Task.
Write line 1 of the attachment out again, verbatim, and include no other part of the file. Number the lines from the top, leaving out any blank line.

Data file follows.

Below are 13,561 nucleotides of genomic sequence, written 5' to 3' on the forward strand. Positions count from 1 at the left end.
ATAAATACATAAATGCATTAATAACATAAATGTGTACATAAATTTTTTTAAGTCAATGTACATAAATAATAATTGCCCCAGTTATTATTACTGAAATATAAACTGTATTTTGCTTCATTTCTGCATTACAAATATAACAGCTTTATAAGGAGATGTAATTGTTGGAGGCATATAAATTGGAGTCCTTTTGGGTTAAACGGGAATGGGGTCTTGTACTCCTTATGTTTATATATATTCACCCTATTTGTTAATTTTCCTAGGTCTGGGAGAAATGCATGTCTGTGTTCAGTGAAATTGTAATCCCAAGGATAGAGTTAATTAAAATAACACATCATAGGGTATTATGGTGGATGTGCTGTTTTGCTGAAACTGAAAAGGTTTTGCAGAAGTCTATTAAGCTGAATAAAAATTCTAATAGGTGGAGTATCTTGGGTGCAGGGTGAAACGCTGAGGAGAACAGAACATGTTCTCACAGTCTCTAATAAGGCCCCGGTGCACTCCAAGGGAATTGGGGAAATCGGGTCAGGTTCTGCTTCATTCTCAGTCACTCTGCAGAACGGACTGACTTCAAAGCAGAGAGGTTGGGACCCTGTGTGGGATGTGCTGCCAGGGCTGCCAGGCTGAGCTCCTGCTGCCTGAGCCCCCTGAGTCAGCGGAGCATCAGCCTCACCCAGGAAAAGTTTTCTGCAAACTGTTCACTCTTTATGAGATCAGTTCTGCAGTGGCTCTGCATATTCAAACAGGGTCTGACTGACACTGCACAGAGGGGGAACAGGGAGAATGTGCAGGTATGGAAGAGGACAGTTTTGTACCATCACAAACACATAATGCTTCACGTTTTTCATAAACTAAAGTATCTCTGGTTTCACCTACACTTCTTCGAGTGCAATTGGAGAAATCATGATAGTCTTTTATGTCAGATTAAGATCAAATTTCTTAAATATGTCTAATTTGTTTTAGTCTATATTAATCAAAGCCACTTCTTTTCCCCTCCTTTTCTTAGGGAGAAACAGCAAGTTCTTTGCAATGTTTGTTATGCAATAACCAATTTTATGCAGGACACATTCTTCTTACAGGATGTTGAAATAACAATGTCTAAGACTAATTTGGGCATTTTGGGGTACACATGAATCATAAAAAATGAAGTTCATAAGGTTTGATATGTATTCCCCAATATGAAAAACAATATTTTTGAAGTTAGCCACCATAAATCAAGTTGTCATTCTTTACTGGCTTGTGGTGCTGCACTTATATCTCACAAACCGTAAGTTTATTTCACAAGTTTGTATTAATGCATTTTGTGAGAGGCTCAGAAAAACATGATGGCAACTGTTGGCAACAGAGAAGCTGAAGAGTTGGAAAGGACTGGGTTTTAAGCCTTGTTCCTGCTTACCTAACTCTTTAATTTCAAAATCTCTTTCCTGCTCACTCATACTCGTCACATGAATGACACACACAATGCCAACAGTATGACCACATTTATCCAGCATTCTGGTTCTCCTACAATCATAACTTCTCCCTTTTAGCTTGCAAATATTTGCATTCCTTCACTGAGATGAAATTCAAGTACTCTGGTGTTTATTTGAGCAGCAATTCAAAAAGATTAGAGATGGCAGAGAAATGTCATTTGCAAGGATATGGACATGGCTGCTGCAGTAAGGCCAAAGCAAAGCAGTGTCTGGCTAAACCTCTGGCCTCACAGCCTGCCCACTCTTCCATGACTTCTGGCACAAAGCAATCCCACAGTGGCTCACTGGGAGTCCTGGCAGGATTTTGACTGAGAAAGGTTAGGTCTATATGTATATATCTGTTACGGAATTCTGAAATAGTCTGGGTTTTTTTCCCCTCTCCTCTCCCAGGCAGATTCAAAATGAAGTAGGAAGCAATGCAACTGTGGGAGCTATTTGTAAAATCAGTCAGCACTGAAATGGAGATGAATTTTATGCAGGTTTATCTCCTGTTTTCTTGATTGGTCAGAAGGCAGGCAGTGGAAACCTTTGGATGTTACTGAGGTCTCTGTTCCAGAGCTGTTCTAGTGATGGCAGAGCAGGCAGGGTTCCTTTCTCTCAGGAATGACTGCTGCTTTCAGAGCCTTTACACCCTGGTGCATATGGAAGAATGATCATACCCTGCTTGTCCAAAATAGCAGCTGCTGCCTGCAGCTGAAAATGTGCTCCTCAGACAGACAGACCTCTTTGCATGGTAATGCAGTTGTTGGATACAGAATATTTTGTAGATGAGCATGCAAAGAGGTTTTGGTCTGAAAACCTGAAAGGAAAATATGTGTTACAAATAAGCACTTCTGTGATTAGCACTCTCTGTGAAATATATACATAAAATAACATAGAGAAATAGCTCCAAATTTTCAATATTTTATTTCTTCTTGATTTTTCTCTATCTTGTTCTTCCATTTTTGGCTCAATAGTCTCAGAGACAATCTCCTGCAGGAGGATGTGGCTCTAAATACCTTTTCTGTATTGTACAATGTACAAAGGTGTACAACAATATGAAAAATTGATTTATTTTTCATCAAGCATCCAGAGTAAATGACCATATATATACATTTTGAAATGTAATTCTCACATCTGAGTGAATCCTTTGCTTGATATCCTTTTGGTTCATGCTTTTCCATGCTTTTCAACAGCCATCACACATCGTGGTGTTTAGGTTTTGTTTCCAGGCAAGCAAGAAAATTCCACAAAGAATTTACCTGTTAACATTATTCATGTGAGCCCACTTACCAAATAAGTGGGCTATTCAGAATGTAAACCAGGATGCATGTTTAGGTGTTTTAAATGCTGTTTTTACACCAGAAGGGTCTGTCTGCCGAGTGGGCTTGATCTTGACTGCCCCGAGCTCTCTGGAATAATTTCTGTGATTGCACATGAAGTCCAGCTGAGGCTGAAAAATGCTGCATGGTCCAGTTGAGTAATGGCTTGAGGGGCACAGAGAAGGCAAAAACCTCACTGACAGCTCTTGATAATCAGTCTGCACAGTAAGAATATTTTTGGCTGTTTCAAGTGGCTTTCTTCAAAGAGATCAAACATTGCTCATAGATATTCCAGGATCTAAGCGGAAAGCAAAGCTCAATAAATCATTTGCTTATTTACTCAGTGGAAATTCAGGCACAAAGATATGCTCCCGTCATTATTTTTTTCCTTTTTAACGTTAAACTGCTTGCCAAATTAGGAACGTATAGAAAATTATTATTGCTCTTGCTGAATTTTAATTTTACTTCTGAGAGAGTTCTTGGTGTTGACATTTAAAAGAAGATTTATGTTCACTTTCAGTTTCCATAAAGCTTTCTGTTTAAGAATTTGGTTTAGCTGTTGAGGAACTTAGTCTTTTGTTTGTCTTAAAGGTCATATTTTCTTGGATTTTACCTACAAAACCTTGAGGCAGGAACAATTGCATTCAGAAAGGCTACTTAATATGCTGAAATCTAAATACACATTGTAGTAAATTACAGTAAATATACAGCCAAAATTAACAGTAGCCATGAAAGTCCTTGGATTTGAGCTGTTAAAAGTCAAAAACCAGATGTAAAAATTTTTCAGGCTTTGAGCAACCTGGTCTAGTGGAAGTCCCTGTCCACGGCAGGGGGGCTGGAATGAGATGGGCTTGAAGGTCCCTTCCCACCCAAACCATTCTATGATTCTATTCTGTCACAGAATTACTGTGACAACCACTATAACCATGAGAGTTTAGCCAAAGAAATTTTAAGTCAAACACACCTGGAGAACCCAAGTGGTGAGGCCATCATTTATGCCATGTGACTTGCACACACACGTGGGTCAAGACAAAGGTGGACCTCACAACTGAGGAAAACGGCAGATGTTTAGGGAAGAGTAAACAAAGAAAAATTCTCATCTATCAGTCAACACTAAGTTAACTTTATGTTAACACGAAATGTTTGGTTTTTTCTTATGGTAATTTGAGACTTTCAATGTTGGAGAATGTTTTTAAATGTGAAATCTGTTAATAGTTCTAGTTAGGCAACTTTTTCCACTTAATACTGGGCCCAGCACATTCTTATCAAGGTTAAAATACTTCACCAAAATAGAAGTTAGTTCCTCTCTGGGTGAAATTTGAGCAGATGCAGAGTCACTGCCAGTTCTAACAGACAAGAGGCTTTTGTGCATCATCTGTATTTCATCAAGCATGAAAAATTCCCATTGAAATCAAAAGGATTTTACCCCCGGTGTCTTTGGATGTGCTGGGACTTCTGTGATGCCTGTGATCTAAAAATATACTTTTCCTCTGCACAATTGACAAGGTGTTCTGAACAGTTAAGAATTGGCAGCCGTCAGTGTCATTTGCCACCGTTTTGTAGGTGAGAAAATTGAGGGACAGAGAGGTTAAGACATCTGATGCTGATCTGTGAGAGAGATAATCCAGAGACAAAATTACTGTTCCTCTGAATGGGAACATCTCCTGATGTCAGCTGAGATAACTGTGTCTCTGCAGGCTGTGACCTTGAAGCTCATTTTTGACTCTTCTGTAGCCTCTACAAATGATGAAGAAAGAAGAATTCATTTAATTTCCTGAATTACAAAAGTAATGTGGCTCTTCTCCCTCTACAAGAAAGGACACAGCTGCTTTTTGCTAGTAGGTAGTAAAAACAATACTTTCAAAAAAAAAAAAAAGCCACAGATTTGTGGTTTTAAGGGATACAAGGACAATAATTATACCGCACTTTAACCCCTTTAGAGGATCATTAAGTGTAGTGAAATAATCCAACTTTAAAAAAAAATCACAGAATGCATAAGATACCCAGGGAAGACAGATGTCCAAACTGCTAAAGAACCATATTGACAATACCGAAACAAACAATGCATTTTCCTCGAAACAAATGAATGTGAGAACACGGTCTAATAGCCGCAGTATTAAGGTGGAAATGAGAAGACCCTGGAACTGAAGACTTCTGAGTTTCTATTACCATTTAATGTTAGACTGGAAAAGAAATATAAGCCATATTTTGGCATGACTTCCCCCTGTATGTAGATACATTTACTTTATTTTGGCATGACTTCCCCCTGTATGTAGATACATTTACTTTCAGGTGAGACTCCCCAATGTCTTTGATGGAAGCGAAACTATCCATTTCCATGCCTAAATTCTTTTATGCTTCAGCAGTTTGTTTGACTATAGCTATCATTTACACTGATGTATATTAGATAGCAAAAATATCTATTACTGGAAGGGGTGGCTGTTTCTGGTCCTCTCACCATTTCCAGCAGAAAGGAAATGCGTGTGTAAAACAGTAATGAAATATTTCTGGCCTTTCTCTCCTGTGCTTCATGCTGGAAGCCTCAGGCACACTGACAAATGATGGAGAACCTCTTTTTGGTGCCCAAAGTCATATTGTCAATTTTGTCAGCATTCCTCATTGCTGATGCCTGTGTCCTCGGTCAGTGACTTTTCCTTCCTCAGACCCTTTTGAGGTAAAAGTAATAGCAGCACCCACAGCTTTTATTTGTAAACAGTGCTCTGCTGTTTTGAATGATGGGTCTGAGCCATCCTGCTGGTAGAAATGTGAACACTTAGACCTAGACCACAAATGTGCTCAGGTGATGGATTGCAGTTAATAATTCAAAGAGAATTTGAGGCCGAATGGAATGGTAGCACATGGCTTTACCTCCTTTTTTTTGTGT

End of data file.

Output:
Below are 13,561 nucleotides of genomic sequence, written 5' to 3' on the forward strand. Positions count from 1 at the left end.